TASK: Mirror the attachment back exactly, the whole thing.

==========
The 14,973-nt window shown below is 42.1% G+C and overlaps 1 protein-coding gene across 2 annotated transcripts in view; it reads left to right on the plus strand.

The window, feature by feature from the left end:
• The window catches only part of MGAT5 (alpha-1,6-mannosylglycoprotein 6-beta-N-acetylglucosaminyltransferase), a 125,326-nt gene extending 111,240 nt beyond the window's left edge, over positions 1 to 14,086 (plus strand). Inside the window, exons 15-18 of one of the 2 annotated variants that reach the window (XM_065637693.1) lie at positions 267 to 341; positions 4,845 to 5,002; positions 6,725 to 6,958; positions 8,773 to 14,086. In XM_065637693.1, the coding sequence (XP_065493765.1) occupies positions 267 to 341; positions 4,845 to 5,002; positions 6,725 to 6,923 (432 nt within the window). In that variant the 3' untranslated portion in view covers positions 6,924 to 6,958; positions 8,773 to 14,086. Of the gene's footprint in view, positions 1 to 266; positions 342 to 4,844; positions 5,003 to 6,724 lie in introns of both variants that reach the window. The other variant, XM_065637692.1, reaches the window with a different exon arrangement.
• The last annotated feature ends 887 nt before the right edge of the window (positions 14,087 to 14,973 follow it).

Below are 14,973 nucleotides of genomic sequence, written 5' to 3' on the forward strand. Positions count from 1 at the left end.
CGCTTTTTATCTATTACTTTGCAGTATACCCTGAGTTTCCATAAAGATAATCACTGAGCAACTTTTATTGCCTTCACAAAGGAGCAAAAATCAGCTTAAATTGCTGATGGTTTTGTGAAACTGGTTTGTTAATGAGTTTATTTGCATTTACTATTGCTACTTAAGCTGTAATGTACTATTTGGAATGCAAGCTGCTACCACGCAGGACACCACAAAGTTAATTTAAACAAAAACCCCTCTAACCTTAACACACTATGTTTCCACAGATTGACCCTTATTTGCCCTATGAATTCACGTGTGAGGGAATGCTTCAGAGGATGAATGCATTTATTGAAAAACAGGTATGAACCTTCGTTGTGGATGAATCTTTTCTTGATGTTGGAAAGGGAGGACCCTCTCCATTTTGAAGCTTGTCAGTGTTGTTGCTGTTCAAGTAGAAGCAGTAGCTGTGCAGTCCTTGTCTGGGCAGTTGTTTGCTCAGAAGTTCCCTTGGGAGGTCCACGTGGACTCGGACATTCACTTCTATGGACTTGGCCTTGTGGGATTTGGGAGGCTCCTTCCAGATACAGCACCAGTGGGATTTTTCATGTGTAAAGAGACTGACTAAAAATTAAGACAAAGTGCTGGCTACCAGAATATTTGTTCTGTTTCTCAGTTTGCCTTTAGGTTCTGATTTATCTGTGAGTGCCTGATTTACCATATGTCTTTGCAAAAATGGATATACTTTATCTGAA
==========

The 14,973-nt window shown below is 42.1% G+C and overlaps 1 protein-coding gene across 2 annotated transcripts in view; it reads left to right on the plus strand.

The window, feature by feature from the left end:
• The window catches only part of MGAT5 (alpha-1,6-mannosylglycoprotein 6-beta-N-acetylglucosaminyltransferase), a 125,326-nt gene extending 111,240 nt beyond the window's left edge, over positions 1 to 14,086 (plus strand). Inside the window, exons 15-18 of one of the 2 annotated variants that reach the window (XM_065637693.1) lie at positions 267 to 341; positions 4,845 to 5,002; positions 6,725 to 6,958; positions 8,773 to 14,086. In XM_065637693.1, the coding sequence (XP_065493765.1) occupies positions 267 to 341; positions 4,845 to 5,002; positions 6,725 to 6,923 (432 nt within the window). In that variant the 3' untranslated portion in view covers positions 6,924 to 6,958; positions 8,773 to 14,086. Of the gene's footprint in view, positions 1 to 266; positions 342 to 4,844; positions 5,003 to 6,724 lie in introns of both variants that reach the window. The other variant, XM_065637692.1, reaches the window with a different exon arrangement.
• The last annotated feature ends 887 nt before the right edge of the window (positions 14,087 to 14,973 follow it).

Below are 14,973 nucleotides of genomic sequence, written 5' to 3' on the forward strand. Positions count from 1 at the left end.
CGCTTTTTATCTATTACTTTGCAGTATACCCTGAGTTTCCATAAAGATAATCACTGAGCAACTTTTATTGCCTTCACAAAGGAGCAAAAATCAGCTTAAATTGCTGATGGTTTTGTGAAACTGGTTTGTTAATGAGTTTATTTGCATTTACTATTGCTACTTAAGCTGTAATGTACTATTTGGAATGCAAGCTGCTACCACGCAGGACACCACAAAGTTAATTTAAACAAAAACCCCTCTAACCTTAACACACTATGTTTCCACAGATTGACCCTTATTTGCCCTATGAATTCACGTGTGAGGGAATGCTTCAGAGGATGAATGCATTTATTGAAAAACAGGTATGAACCTTCGTTGTGGATGAATCTTTTCTTGATGTTGGAAAGGGAGGACCCTCTCCATTTTGAAGCTTGTCAGTGTTGTTGCTGTTCAAGTAGAAGCAGTAGCTGTGCAGTCCTTGTCTGGGCAGTTGTTTGCTCAGAAGTTCCCTTGGGAGGTCCACGTGGACTCGGACATTCACTTCTATGGACTTGGCCTTGTGGGATTTGGGAGGCTCCTTCCAGATACAGCACCAGTGGGATTTTTCATGTGTAAAGAGACTGACTAAAAATTAAGACAAAGTGCTGGCTACCAGAATATTTGTTCTGTTTCTCAGTTTGCCTTTAGGTTCTGATTTATCTGTGAGTGCCTGATTTACCATATGTCTTTGCAAAAATGGATATACTTTATCTGAA